During SXSW, Austin begins to resemble a high-tech county fair, with brands taking the role of carnival barkers attempting to draw the attention of the distracted crowd with bizarre events and installations. But keeping things weird can be used as more than a cheap publicity stunt.
Rosie Freeman, co-director of the Brick Box, a group dedicated to using performance art to improve neglected areas, moderated a discussion among a panel with plenty of experience in absurdity: UK artist and self-described “anarcho-surrealist” Richard DeDomenici; the Alamo Drafthouse’s VP of special events, Henri Mazza; and fellow Brick Box co-director Eleanor Barrett. The group told tales of their efforts to amaze and confound an unsuspecting public with spectacle and the method behind the madness.
For the Brick Box, the absurd is a tool to challenge preconceptions and bring people together. In the post-industrial town of Bradford, England, the group defied popular stereotypes of a dangerous, divided city by taking over an abandoned department store on a street where 90% of the surrounding buildings were closed down. Inside, they threw a massive dance party, complete with local vendors, an LGBTQ booth, and even a pop-up mosque. “In our experience, the only thing that really works with people is expressing creativity,” Barrett said. “It’s really something that can change people’s lives.”
DeDomenici, on the other hand, works on the more provocative side of the weirdness spectrum. His works and performances, ranging from selling sex toys that resemble London skyscrapers to offering change to passersby on the street as a “reverse beggar,” have drawn attention from the public (and sometimes the police) for their hilariously off-kilter approach. DeDomenici explained that this is a calculated effect to connect a broad audience to his art.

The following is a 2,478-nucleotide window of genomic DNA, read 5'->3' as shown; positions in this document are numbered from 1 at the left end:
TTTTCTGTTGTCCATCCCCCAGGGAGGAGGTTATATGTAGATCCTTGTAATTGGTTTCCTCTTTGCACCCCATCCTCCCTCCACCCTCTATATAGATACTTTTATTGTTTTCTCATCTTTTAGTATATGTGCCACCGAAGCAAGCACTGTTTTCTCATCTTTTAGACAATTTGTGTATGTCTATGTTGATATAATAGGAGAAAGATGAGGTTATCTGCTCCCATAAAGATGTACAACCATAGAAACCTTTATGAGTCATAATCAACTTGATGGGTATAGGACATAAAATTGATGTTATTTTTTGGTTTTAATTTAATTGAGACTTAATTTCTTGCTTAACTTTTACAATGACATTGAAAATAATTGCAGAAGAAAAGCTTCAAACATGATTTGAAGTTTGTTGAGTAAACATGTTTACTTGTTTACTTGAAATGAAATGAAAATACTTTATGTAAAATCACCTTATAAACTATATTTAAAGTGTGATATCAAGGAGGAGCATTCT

“Laughter is involuntary,” said DeDomenici. “If you can make someone laugh, you break down their natural defenses and they’re much more willing to engage in any underlying message behind my work.”
But absurdity isn’t the sole property of the art world. At the Alamo Drafthouse, Mazza is responsible for some of the theatre’s most popular and attention-grabbing events, such as Jaws on the Water, in which viewers watch the classic 1975 film while floating in tubes on Lake Travis. He sees these kinds of unusual events as a way to strengthen the Drafthouse brand and set them apart from the competition.
“Unlike a lot of other theatres that focus on reducing the cost of goods … why don’t we have someone show movies on a lake?” Mazza asked. “That’s part of why we’re known internationally.”
To those wanting to go out into the world and use their own brand of absurdity to connect with people, the panelists advised the audience to stay authentic to themselves and their community and not to become discouraged if you find your bright idea quickly gets copied and becomes mainstream.
“I think it’s inevitable that the counterculture will be absorbed into the society it critiques,” DeDomenici said. “Appropriation should just inspire new techniques for subversion.”
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